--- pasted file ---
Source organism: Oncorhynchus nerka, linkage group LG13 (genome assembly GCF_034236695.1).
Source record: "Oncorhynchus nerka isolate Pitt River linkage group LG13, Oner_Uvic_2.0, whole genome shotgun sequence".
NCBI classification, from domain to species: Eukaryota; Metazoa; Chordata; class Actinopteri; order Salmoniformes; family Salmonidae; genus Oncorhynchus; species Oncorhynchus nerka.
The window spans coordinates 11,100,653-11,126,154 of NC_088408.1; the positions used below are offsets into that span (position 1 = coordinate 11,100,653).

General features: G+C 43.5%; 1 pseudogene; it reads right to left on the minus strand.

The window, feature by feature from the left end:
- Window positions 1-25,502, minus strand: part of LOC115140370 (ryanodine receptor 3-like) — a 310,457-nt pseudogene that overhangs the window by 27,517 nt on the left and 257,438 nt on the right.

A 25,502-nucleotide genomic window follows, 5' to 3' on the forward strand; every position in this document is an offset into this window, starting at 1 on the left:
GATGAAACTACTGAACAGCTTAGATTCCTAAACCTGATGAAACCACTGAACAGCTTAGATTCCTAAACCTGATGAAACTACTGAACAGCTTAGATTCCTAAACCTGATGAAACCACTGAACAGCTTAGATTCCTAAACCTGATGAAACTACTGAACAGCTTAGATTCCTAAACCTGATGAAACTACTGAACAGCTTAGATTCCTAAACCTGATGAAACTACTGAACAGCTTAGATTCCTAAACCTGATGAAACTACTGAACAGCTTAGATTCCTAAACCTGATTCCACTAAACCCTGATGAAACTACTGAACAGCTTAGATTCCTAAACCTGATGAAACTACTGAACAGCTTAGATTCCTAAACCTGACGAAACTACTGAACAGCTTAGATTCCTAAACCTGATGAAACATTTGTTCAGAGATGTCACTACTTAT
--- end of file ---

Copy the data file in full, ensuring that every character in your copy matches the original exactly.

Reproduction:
Source organism: Oncorhynchus nerka, linkage group LG13 (genome assembly GCF_034236695.1).
Source record: "Oncorhynchus nerka isolate Pitt River linkage group LG13, Oner_Uvic_2.0, whole genome shotgun sequence".
NCBI classification, from domain to species: Eukaryota; Metazoa; Chordata; class Actinopteri; order Salmoniformes; family Salmonidae; genus Oncorhynchus; species Oncorhynchus nerka.
The window spans coordinates 11,100,653-11,126,154 of NC_088408.1; the positions used below are offsets into that span (position 1 = coordinate 11,100,653).

General features: G+C 43.5%; 1 pseudogene; it reads right to left on the minus strand.

The window, feature by feature from the left end:
- Window positions 1-25,502, minus strand: part of LOC115140370 (ryanodine receptor 3-like) — a 310,457-nt pseudogene that overhangs the window by 27,517 nt on the left and 257,438 nt on the right.

A 25,502-nucleotide genomic window follows, 5' to 3' on the forward strand; every position in this document is an offset into this window, starting at 1 on the left:
GATGAAACTACTGAACAGCTTAGATTCCTAAACCTGATGAAACCACTGAACAGCTTAGATTCCTAAACCTGATGAAACTACTGAACAGCTTAGATTCCTAAACCTGATGAAACCACTGAACAGCTTAGATTCCTAAACCTGATGAAACTACTGAACAGCTTAGATTCCTAAACCTGATGAAACTACTGAACAGCTTAGATTCCTAAACCTGATGAAACTACTGAACAGCTTAGATTCCTAAACCTGATGAAACTACTGAACAGCTTAGATTCCTAAACCTGATTCCACTAAACCCTGATGAAACTACTGAACAGCTTAGATTCCTAAACCTGATGAAACTACTGAACAGCTTAGATTCCTAAACCTGACGAAACTACTGAACAGCTTAGATTCCTAAACCTGATGAAACATTTGTTCAGAGATGTCACTACTTAT